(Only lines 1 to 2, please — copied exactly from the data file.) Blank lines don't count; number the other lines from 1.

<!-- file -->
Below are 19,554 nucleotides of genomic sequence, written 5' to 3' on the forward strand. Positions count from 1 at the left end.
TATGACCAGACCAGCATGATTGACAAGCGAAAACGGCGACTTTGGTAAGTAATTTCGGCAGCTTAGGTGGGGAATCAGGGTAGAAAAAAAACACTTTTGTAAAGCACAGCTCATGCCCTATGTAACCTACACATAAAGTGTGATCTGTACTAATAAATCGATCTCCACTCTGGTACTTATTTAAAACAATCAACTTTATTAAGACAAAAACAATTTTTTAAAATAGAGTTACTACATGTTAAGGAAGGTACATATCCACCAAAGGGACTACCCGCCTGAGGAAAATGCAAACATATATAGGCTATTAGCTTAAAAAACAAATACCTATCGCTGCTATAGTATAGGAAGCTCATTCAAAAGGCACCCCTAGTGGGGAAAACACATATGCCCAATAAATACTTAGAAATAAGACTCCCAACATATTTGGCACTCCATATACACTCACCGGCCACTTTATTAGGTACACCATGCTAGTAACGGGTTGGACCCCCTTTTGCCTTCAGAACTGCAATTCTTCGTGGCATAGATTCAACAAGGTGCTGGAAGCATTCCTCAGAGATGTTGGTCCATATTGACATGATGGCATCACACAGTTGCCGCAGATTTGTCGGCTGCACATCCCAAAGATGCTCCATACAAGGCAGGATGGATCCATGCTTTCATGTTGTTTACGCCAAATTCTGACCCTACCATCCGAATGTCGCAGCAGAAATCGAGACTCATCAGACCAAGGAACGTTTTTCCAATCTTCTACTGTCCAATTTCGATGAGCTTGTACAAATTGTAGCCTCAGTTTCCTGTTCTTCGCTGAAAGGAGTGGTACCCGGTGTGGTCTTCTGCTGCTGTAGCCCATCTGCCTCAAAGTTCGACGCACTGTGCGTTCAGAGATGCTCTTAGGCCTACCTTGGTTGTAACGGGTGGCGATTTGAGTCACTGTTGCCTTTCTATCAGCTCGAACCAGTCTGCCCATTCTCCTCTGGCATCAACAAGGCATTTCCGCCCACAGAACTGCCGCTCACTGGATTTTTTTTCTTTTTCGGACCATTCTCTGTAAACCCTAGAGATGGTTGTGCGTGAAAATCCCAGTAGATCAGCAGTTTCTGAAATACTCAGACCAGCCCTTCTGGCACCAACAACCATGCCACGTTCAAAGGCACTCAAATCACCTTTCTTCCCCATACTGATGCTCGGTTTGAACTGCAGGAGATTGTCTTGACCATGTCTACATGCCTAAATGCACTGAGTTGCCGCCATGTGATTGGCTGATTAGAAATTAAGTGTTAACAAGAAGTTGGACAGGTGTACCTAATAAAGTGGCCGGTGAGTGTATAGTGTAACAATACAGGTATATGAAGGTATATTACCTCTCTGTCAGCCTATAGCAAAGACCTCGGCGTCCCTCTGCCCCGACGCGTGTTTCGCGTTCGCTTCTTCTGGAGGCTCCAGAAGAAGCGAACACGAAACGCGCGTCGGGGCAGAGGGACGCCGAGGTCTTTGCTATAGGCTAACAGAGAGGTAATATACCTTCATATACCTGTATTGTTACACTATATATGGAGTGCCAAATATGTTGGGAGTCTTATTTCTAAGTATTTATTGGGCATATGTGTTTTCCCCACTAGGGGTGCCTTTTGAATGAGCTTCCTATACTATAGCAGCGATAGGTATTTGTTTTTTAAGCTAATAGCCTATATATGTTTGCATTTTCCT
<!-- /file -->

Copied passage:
Below are 19,554 nucleotides of genomic sequence, written 5' to 3' on the forward strand. Positions count from 1 at the left end.
TATGACCAGACCAGCATGATTGACAAGCGAAAACGGCGACTTTGGTAAGTAATTTCGGCAGCTTAGGTGGGGAATCAGGGTAGAAAAAAAACACTTTTGTAAAGCACAGCTCATGCCCTATGTAACCTACACATAAAGTGTGATCTGTACTAATAAATCGATCTCCACTCTGGTACTTATTTAAAACAATCAACTTTATTAAGACAAAAACAATTTTTTAAAATAGAGTTACTACATGTTAAGGAAGGTACATATCCACCAAAGGGACTACCCGCCTGAGGAAAATGCAAACATATATAGGCTATTAGCTTAAAAAACAAATACCTATCGCTGCTATAGTATAGGAAGCTCATTCAAAAGGCACCCCTAGTGGGGAAAACACATATGCCCAATAAATACTTAGAAATAAGACTCCCAACATATTTGGCACTCCATATACACTCACCGGCCACTTTATTAGGTACACCATGCTAGTAACGGGTTGGACCCCCTTTTGCCTTCAGAACTGCAATTCTTCGTGGCATAGATTCAACAAGGTGCTGGAAGCATTCCTCAGAGATGTTGGTCCATATTGACATGATGGCATCACACAGTTGCCGCAGATTTGTCGGCTGCACATCCCAAAGATGCTCCATACAAGGCAGGATGGATCCATGCTTTCATGTTGTTTACGCCAAATTCTGACCCTACCATCCGAATGTCGCAGCAGAAATCGAGACTCATCAGACCAAGGAACGTTTTTCCAATCTTCTACTGTCCAATTTCGATGAGCTTGTACAAATTGTAGCCTCAGTTTCCTGTTCTTCGCTGAAAGGAGTGGTACCCGGTGTGGTCTTCTGCTGCTGTAGCCCATCTGCCTCAAAGTTCGACGCACTGTGCGTTCAGAGATGCTCTTAGGCCTACCTTGGTTGTAACGGGTGGCGATTTGAGTCACTGTTGCCTTTCTATCAGCTCGAACCAGTCTGCCCATTCTCCTCTGGCATCAACAAGGCATTTCCGCCCACAGAACTGCCGCTCACTGGATTTTTTTTCTTTTTCGGACCATTCTCTGTAAACCCTAGAGATGGTTGTGCGTGAAAATCCCAGTAGATCAGCAGTTTCTGAAATACTCAGACCAGCCCTTCTGGCACCAACAACCATGCCACGTTCAAAGGCACTCAAATCACCTTTCTTCCCCATACTGATGCTCGGTTTGAACTGCAGGAGATTGTCTTGACCATGTCTACATGCCTAAATGCACTGAGTTGCCGCCATGTGATTGGCTGATTAGAAATTAAGTGTTAACAAGAAGTTGGACAGGTGTACCTAATAAAGTGGCCGGTGAGTGTATAGTGTAACAATACAGGTATATGAAGGTATATTACCTCTCTGTCAGCCTATAGCAAAGACCTCGGCGTCCCTCTGCCCCGACGCGTGTTTCGCGTTCGCTTCTTCTGGAGGCTCCAGAAGAAGCGAACACGAAACGCGCGTCGGGGCAGAGGGACGCCGAGGTCTTTGCTATAGGCTAACAGAGAGGTAATATACCTTCATATACCTGTATTGTTACACTATATATGGAGTGCCAAATATGTTGGGAGTCTTATTTCTAAGTATTTATTGGGCATATGTGTTTTCCCCACTAGGGGTGCCTTTTGAATGAGCTTCCTATACTATAGCAGCGATAGGTATTTGTTTTTTAAGCTAATAGCCTATATATGTTTGCATTTTCCT